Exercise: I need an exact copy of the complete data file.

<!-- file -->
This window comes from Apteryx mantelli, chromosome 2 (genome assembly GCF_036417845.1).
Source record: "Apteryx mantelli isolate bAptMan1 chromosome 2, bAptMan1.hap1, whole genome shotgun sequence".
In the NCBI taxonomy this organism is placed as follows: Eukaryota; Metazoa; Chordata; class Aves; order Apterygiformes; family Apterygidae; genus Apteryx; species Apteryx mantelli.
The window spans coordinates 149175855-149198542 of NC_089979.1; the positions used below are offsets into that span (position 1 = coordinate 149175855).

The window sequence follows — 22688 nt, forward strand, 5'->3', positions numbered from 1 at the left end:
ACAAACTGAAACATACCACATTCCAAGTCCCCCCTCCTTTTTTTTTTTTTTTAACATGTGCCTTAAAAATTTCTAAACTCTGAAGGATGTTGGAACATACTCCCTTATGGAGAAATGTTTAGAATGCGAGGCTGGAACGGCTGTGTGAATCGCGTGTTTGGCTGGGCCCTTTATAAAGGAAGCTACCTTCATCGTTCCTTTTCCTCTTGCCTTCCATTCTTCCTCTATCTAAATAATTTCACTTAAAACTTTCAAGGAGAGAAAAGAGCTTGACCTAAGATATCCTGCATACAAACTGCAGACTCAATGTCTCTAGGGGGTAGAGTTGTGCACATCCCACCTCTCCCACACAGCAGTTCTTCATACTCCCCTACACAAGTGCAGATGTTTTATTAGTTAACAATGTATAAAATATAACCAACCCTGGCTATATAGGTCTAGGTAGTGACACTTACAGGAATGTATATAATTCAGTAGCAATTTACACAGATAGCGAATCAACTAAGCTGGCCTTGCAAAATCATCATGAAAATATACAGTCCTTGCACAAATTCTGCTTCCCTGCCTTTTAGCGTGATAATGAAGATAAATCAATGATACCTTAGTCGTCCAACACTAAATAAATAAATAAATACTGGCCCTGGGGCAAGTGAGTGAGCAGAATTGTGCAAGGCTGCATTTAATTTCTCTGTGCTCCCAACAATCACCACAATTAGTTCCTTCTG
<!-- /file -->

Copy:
This window comes from Apteryx mantelli, chromosome 2 (genome assembly GCF_036417845.1).
Source record: "Apteryx mantelli isolate bAptMan1 chromosome 2, bAptMan1.hap1, whole genome shotgun sequence".
In the NCBI taxonomy this organism is placed as follows: Eukaryota; Metazoa; Chordata; class Aves; order Apterygiformes; family Apterygidae; genus Apteryx; species Apteryx mantelli.
The window spans coordinates 149175855-149198542 of NC_089979.1; the positions used below are offsets into that span (position 1 = coordinate 149175855).

The window sequence follows — 22688 nt, forward strand, 5'->3', positions numbered from 1 at the left end:
ACAAACTGAAACATACCACATTCCAAGTCCCCCCTCCTTTTTTTTTTTTTTTAACATGTGCCTTAAAAATTTCTAAACTCTGAAGGATGTTGGAACATACTCCCTTATGGAGAAATGTTTAGAATGCGAGGCTGGAACGGCTGTGTGAATCGCGTGTTTGGCTGGGCCCTTTATAAAGGAAGCTACCTTCATCGTTCCTTTTCCTCTTGCCTTCCATTCTTCCTCTATCTAAATAATTTCACTTAAAACTTTCAAGGAGAGAAAAGAGCTTGACCTAAGATATCCTGCATACAAACTGCAGACTCAATGTCTCTAGGGGGTAGAGTTGTGCACATCCCACCTCTCCCACACAGCAGTTCTTCATACTCCCCTACACAAGTGCAGATGTTTTATTAGTTAACAATGTATAAAATATAACCAACCCTGGCTATATAGGTCTAGGTAGTGACACTTACAGGAATGTATATAATTCAGTAGCAATTTACACAGATAGCGAATCAACTAAGCTGGCCTTGCAAAATCATCATGAAAATATACAGTCCTTGCACAAATTCTGCTTCCCTGCCTTTTAGCGTGATAATGAAGATAAATCAATGATACCTTAGTCGTCCAACACTAAATAAATAAATAAATACTGGCCCTGGGGCAAGTGAGTGAGCAGAATTGTGCAAGGCTGCATTTAATTTCTCTGTGCTCCCAACAATCACCACAATTAGTTCCTTCTG